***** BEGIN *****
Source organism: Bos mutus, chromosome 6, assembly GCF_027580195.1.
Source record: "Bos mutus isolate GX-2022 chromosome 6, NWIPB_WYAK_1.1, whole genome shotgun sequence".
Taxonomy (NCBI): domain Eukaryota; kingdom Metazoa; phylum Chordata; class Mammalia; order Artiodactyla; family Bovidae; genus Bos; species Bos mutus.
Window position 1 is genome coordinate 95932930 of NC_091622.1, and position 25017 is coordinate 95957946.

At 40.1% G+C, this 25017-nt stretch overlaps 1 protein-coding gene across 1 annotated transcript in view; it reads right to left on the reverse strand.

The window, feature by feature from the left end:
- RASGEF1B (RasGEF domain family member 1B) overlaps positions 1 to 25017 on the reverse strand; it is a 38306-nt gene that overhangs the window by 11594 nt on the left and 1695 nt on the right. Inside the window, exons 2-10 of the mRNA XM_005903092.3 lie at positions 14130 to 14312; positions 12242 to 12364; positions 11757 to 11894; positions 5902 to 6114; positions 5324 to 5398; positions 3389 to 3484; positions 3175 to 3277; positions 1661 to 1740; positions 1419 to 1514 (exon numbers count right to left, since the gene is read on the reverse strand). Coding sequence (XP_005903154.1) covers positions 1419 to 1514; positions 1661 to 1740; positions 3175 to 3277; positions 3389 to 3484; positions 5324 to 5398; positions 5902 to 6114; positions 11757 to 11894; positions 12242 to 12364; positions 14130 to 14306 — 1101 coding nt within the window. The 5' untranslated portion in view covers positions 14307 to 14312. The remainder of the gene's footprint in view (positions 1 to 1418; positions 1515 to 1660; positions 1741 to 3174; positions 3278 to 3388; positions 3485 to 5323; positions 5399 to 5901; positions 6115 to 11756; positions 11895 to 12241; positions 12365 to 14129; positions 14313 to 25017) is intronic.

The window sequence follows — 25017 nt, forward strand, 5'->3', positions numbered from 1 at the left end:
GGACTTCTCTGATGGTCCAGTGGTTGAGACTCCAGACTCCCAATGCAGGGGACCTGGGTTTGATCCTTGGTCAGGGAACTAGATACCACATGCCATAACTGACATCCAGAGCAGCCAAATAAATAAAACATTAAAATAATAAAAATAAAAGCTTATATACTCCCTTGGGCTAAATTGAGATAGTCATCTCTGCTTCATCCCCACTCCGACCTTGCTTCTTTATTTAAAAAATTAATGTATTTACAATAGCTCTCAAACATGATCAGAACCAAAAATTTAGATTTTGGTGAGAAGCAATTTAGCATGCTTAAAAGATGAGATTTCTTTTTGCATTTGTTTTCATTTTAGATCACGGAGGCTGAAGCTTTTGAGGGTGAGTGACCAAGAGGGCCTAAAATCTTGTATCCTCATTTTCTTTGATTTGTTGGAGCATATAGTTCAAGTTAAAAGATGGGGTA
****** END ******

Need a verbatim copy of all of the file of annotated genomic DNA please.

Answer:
Source organism: Bos mutus, chromosome 6, assembly GCF_027580195.1.
Source record: "Bos mutus isolate GX-2022 chromosome 6, NWIPB_WYAK_1.1, whole genome shotgun sequence".
Taxonomy (NCBI): domain Eukaryota; kingdom Metazoa; phylum Chordata; class Mammalia; order Artiodactyla; family Bovidae; genus Bos; species Bos mutus.
Window position 1 is genome coordinate 95932930 of NC_091622.1, and position 25017 is coordinate 95957946.

At 40.1% G+C, this 25017-nt stretch overlaps 1 protein-coding gene across 1 annotated transcript in view; it reads right to left on the reverse strand.

The window, feature by feature from the left end:
- RASGEF1B (RasGEF domain family member 1B) overlaps positions 1 to 25017 on the reverse strand; it is a 38306-nt gene that overhangs the window by 11594 nt on the left and 1695 nt on the right. Inside the window, exons 2-10 of the mRNA XM_005903092.3 lie at positions 14130 to 14312; positions 12242 to 12364; positions 11757 to 11894; positions 5902 to 6114; positions 5324 to 5398; positions 3389 to 3484; positions 3175 to 3277; positions 1661 to 1740; positions 1419 to 1514 (exon numbers count right to left, since the gene is read on the reverse strand). Coding sequence (XP_005903154.1) covers positions 1419 to 1514; positions 1661 to 1740; positions 3175 to 3277; positions 3389 to 3484; positions 5324 to 5398; positions 5902 to 6114; positions 11757 to 11894; positions 12242 to 12364; positions 14130 to 14306 — 1101 coding nt within the window. The 5' untranslated portion in view covers positions 14307 to 14312. The remainder of the gene's footprint in view (positions 1 to 1418; positions 1515 to 1660; positions 1741 to 3174; positions 3278 to 3388; positions 3485 to 5323; positions 5399 to 5901; positions 6115 to 11756; positions 11895 to 12241; positions 12365 to 14129; positions 14313 to 25017) is intronic.

The window sequence follows — 25017 nt, forward strand, 5'->3', positions numbered from 1 at the left end:
GGACTTCTCTGATGGTCCAGTGGTTGAGACTCCAGACTCCCAATGCAGGGGACCTGGGTTTGATCCTTGGTCAGGGAACTAGATACCACATGCCATAACTGACATCCAGAGCAGCCAAATAAATAAAACATTAAAATAATAAAAATAAAAGCTTATATACTCCCTTGGGCTAAATTGAGATAGTCATCTCTGCTTCATCCCCACTCCGACCTTGCTTCTTTATTTAAAAAATTAATGTATTTACAATAGCTCTCAAACATGATCAGAACCAAAAATTTAGATTTTGGTGAGAAGCAATTTAGCATGCTTAAAAGATGAGATTTCTTTTTGCATTTGTTTTCATTTTAGATCACGGAGGCTGAAGCTTTTGAGGGTGAGTGACCAAGAGGGCCTAAAATCTTGTATCCTCATTTTCTTTGATTTGTTGGAGCATATAGTTCAAGTTAAAAGATGGGGTA